Sorption reactions between ionic species and magnetite in aqueous solution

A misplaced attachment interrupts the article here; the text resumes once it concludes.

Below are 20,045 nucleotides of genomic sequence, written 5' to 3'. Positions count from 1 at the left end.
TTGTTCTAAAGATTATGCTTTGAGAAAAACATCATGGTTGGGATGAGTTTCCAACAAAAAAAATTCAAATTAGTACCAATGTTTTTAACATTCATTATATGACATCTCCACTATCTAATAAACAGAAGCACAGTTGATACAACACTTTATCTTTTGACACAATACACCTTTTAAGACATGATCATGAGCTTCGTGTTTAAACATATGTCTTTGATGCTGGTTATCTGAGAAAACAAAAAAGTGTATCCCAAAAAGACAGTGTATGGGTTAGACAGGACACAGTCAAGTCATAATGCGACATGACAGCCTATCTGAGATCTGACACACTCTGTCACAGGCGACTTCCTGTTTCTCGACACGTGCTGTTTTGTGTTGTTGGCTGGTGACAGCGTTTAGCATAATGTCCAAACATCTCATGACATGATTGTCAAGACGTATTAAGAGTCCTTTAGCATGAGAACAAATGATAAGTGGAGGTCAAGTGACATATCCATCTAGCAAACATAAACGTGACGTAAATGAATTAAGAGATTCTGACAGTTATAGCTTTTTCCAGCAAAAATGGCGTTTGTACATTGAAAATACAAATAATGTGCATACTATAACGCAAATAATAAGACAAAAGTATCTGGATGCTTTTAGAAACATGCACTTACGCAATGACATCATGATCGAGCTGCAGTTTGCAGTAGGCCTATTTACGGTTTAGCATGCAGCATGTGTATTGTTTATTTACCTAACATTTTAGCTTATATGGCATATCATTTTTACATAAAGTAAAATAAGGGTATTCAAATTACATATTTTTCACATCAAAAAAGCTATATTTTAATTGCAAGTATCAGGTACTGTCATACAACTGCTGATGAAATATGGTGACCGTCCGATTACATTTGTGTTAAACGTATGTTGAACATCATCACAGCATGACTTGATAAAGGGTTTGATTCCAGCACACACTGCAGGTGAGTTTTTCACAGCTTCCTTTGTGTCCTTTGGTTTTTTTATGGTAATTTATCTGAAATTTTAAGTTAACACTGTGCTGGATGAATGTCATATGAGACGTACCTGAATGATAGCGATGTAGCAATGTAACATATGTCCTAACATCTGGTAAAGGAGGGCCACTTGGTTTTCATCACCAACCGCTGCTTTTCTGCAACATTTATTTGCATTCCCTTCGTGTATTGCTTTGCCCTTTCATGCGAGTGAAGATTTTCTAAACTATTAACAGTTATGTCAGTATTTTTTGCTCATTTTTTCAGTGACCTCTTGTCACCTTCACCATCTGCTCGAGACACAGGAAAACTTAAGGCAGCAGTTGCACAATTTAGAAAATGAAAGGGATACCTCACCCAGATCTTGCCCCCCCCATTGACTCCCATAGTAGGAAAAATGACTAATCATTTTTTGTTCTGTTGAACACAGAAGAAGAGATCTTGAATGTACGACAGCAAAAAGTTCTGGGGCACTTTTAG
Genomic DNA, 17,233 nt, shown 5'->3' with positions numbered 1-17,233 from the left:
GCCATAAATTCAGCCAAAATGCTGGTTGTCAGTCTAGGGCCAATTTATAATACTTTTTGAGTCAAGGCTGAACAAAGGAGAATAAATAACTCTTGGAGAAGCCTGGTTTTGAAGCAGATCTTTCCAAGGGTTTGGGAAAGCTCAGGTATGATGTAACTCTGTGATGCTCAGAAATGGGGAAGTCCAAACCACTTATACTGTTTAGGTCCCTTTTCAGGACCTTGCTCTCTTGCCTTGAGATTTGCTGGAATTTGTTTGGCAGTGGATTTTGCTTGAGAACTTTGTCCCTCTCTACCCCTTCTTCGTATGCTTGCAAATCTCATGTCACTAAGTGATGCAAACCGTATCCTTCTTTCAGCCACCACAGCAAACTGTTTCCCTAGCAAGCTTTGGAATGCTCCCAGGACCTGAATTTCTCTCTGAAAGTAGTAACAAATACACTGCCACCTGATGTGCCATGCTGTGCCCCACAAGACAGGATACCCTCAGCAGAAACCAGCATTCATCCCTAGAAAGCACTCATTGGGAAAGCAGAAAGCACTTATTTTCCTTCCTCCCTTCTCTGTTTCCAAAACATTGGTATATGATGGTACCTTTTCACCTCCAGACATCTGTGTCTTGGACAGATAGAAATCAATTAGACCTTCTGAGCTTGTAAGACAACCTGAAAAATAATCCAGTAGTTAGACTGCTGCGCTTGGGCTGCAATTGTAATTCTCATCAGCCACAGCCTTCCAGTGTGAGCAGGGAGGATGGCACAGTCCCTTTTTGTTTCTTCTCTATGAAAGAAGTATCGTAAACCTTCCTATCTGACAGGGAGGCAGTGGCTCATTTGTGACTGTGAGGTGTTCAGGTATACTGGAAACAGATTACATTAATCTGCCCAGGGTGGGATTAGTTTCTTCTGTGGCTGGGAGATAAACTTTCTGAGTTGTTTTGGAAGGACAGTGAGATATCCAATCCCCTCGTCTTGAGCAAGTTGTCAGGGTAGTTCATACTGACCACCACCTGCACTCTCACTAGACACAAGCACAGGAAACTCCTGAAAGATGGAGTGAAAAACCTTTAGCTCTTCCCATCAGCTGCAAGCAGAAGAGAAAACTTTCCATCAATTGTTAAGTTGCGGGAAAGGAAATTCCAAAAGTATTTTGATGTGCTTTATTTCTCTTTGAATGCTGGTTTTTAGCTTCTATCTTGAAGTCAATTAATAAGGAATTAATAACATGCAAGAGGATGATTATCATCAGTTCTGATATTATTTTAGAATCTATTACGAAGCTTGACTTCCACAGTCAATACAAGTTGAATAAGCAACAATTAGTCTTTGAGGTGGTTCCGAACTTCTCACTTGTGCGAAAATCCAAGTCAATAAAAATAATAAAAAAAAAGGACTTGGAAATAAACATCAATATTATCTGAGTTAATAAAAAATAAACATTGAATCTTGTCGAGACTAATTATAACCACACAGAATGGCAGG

Abstract: The surface chemistry of inorganic materials is of great significance in a number of industrially important processes such as separation of ore by flotation, catalysis, water purification, leaching, as well as in the formulation of some pharmaceutical preparations. This thesis deals with magnetite and its sorption properties. Especially it was focused on the sorption of ions present in the process water and possibly affecting the balling properties of the magnetite concentrate in the pelletizing process. It is well-known that these properties become deteriorated if the magnetite surface becomes less hydrophilic, which motivated the use of an amphiphilic adsorbate (sodium oleate) in this study.The magnetite nano-particles were synthesized and subsequently characterized by X-ray, electron microscopy, and infrared spectroscopy. The mechanisms of magnetite formation from co-precipitation of Fe (II) and Fe (III) as well as oxidation of ferrous hydroxide were evaluated using iron isotope fractionation measurements (Paper I).Since magnetite pellets are heated during the sintering process and also may contain small amounts of the hydrophobic collector used in the flotation process, it was interesting to follow what happened with a model collector such as sodium oleate upon heating the magnetite/oleate system. This was studied using a combination of thermal analysis and FTIR spectroscopy. It was found that the oleate molecules were bonded to iron atoms by predominantly a bidentate mononuclear complex and formed essentially a single layer with a distance between the oleate molecules of ~36 Å2. Thermogravimetric analysis showed indicated double bond cleavage that yielded products enriched in oxygen and also capable of forming hydrogen bonds (Paper II).To study how the magnetite surface might be modified caused by process water, the magnetite nano-particles were evenly distributed over an internal reflection element and this combination was used to study the adsorption of ions present in the process water in-situ. The ionic system included the model collector (oleate) in stead of the collector used in practise (Atrac) to separate apatite from magnetite. Among ions in the process water, the adsorption properties of sulphate, silicate, and carbonate were studied as well as the effect of calcium ions on the adsorption properties and the competition between silicate and oleate for the magnetite surface. Paper III focused on the effect of Ca (II) on the adsorption of sulphate and it could be concluded that this effect was of minor importance. On the other hand, calcium ions in solution had a large effect on the adsorption of carbonate ions onto magnetite (Paper VII). During the flotation process, silicate is added to the pulp in order to disperse the magnetite particles and make the reverse flotation of apatite from magnetite more efficient. Accordingly, the adsorption of silicate onto magnetite as well as maghemite was investigated as a function of pH (Papers IV and V). Finally, the kinetics of oleate adsorption onto magnetite and competition between sodium oleate and sodium silicate for the magnetite surface was studied. Of particular interest was to which extent oleate could possibly be substituted for silicate and vice versa. These studies are elaborated in Paper VI.
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